This is shaping up to be the worst year for whooping cough in Texas since the 1960s. State officials report nearly 1,700 cases of pertussis so far in 2013. About half of those are in North Texas.
So when is a cough ‘whooping cough’?
· Coughing spells that make the skin or lips turn red, purple or blue.
· Coughing followed by vomiting.
· Inability to catch a breath while coughing and the ‘whoop’ sound made by gasping for air.
· A lingering cough, six weeks or more. Adults often don’t know they have whooping cough because of lighter symptoms. (Source: kidshealth.org)
The sound of a whooping cough is painful to hear: an unrelenting cough punctuated by gasps for air. And it often starts out stealthy.
“It starts off as a cold,” says Dr. Laurie Gray at Cook Children’s Primary Care in Mansfield. “A runny nose, a little bit of a cough, nothing really major. Then, after a week or so, you start getting these coughing spasms.
“Kids under 1 may not cough, and that’s the danger. Kids under 1 have a tendency to stop breathing, and kids older than 1 having this coughing episode. It’s hard to watch.”
But sometimes parents can’t even make out that tell-tale whoop.
“We never heard that sound that everybody talks about,” says Shelley Newton, an Azle schoolteacher. Four summers ago, as the school year was ending, her 8-year-old daughter Alison got whooping cough, also known as pertussis. About two weeks later, she started coughing.
“My daughter would just cough and cough and cough until she threw up,” Newton remembers. “I never did throw up, but I did cough so hard that I basically separated my ribs. They just separated from the cartilage. It was very painful.”
Newton says she’d had whooping cough immunizations as a kid and her daughter was up to date on hers. But they both got sick in June and struggled with a cough through August.
“In China, they call it the 100-day cough,” says Dr. Christopher Perkins, Dallas County’s medical director. The vaccine offers the best defense against whooping cough, he says, but it loses strength over time.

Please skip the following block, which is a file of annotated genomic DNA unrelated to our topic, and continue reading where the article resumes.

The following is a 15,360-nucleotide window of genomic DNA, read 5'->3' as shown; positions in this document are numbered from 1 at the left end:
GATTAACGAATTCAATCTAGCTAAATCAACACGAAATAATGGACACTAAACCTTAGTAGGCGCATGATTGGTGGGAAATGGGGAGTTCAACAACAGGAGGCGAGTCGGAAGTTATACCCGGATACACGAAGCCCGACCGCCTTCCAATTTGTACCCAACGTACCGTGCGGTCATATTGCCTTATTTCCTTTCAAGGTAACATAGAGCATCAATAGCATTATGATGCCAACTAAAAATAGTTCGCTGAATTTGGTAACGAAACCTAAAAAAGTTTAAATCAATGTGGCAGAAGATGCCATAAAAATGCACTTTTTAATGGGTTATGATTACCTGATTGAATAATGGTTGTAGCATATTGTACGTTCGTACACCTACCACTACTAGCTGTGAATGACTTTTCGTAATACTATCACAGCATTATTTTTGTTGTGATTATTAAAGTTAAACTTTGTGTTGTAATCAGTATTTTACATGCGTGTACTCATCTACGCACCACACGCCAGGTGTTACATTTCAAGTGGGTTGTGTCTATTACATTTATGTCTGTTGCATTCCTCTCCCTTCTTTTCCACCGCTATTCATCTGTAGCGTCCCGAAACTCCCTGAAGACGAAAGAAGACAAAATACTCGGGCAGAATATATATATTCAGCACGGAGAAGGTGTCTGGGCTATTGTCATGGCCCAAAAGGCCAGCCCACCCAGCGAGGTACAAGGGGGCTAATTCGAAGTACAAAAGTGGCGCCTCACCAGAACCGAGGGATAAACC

“The vaccine will generally last about five years on average in a child,” he says. “The vaccine is not as potent as it used to be. So, it doesn’t confer as long a protection as the previous vaccine.”
Since 2005, the U.S. no longer uses a more potent version of the vaccine. The live whooping cough bacteria that had been used was considered more dangerous.
Dr. Perkins says it’s critical to keep vaccinations current: at 2 months, 4 months, six months and again at 12 to 15 months. Then, before starting school, at 4 to 6 years old. And a booster at age 11 or 12.
So, what’s behind the rapid rise in whooping cough cases? Russell Jones, Tarrant County’s chief epidemiologist, offers one explanation.
“What’s driving this outbreak appears to be the 7 to 11 year olds,” Jones says. “They’ve had their vaccine when they were 5. The immunity wanes and they are vulnerable until they can get their booster at 11.”
Jones says the county has sent advisories to local doctors to “think pertussis” and test for whooping cough so they can treat it as quickly as possible.
Dr. Laurie Gray says another factor could be the reluctance of some parents to immunize their children because of concerns about the possible side effects of vaccines.
“I know that when we are talking with parents who have vaccine concerns,” she says, “this is the one that we tend to emphasize most out of all of them – please if you only get one, please get this one. Because this is one that is real. It is here, and it will kill your baby potentially. There’s a good chance they’ll have bad complications if they get it.”
There have been two whooping cough deaths in Texas this year. Both were infants too young to be vaccinated.
“What we recommend doing is cocooning the baby,” Gray says. “That means the mom gets her pertussis vaccine when she’s pregnant, not afterwards. That means that every person in the family that is going to be near the baby is up to date on their whooping cough shots.”
Being up to date can prevent whooping cough, or at least lessen the symptoms. Mom Shelley Newton knows that.
“All I know is that if it was that bad and excruciating having had the vaccine, I can’t imagine what it would have been like without it,” she says.